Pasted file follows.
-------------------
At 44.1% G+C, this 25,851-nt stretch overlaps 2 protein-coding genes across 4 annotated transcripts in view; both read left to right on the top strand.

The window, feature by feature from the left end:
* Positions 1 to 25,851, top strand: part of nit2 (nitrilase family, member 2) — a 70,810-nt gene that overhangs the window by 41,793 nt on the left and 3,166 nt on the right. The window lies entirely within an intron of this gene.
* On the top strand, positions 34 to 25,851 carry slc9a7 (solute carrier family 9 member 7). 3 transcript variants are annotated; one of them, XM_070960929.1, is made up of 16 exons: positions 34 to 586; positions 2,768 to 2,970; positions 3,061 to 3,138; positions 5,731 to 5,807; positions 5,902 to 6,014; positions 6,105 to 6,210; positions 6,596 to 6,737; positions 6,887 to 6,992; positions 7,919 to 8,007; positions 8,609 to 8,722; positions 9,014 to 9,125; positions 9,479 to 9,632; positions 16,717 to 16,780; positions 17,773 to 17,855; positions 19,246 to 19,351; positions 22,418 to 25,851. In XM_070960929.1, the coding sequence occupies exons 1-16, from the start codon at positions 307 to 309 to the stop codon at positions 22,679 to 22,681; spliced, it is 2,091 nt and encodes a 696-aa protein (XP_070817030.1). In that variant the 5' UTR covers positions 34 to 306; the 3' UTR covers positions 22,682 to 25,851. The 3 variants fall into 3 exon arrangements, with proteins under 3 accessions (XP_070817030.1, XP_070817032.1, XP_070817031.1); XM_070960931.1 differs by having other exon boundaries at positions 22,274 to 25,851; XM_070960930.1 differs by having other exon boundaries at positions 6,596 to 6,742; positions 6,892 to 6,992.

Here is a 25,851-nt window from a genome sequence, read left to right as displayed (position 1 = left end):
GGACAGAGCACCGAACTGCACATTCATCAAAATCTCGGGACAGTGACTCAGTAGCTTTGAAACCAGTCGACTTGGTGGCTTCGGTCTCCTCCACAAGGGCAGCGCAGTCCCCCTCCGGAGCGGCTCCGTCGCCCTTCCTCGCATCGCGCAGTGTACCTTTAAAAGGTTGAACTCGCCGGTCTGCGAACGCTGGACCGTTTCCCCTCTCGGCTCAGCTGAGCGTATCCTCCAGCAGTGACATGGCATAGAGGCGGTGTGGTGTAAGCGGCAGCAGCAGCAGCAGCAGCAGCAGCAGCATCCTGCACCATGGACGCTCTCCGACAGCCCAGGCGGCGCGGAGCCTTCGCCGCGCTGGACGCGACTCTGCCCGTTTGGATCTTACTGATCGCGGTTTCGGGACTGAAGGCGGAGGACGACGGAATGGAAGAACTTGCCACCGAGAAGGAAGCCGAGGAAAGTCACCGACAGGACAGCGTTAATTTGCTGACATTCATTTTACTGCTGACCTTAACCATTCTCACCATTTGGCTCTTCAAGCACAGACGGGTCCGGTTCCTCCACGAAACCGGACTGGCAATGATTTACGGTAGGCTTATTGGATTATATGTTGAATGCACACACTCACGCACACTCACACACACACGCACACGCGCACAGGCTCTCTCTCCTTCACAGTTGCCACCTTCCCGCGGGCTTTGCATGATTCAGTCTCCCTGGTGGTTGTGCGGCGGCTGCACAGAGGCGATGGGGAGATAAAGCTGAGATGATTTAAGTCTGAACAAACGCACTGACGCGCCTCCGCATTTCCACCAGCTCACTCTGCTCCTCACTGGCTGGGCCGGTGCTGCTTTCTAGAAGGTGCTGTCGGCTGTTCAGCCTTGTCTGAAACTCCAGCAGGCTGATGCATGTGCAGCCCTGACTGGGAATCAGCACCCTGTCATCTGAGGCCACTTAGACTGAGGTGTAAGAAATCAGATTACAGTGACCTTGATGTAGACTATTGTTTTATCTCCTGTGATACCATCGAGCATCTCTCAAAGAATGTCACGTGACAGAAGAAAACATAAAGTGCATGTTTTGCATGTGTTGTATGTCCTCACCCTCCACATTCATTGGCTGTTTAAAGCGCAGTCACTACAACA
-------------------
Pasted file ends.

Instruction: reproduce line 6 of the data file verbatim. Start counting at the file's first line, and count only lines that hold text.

GGACAGAGCACCGAACTGCACATTCATCAAAATCTCGGGACAGTGACTCAGTAGCTTTGAAACCAGTCGACTTGGTGGCTTCGGTCTCCTCCACAAGGGCAGCGCAGTCCCCCTCCGGAGCGGCTCCGTCGCCCTTCCTCGCATCGCGCAGTGTACCTTTAAAAGGTTGAACTCGCCGGTCTGCGAACGCTGGACCGTTTCCCCTCTCGGCTCAGCTGAGCGTATCCTCCAGCAGTGACATGGCATAGAGGCGGTGTGGTGTAAGCGGCAGCAGCAGCAGCAGCAGCAGCAGCAGCATCCTGCACCATGGACGCTCTCCGACAGCCCAGGCGGCGCGGAGCCTTCGCCGCGCTGGACGCGACTCTGCCCGTTTGGATCTTACTGATCGCGGTTTCGGGACTGAAGGCGGAGGACGACGGAATGGAAGAACTTGCCACCGAGAAGGAAGCCGAGGAAAGTCACCGACAGGACAGCGTTAATTTGCTGACATTCATTTTACTGCTGACCTTAACCATTCTCACCATTTGGCTCTTCAAGCACAGACGGGTCCGGTTCCTCCACGAAACCGGACTGGCAATGATTTACGGTAGGCTTATTGGATTATATGTTGAATGCACACACTCACGCACACTCACACACACACGCACACGCGCACAGGCTCTCTCTCCTTCACAGTTGCCACCTTCCCGCGGGCTTTGCATGATTCAGTCTCCCTGGTGGTTGTGCGGCGGCTGCACAGAGGCGATGGGGAGATAAAGCTGAGATGATTTAAGTCTGAACAAACGCACTGACGCGCCTCCGCATTTCCACCAGCTCACTCTGCTCCTCACTGGCTGGGCCGGTGCTGCTTTCTAGAAGGTGCTGTCGGCTGTTCAGCCTTGTCTGAAACTCCAGCAGGCTGATGCATGTGCAGCCCTGACTGGGAATCAGCACCCTGTCATCTGAGGCCACTTAGACTGAGGTGTAAGAAATCAGATTACAGTGACCTTGATGTAGACTATTGTTTTATCTCCTGTGATACCATCGAGCATCTCTCAAAGAATGTCACGTGACAGAAGAAAACATAAAGTGCATGTTTTGCATGTGTTGTATGTCCTCACCCTCCACATTCATTGGCTGTTTAAAGCGCAGTCACTACAACA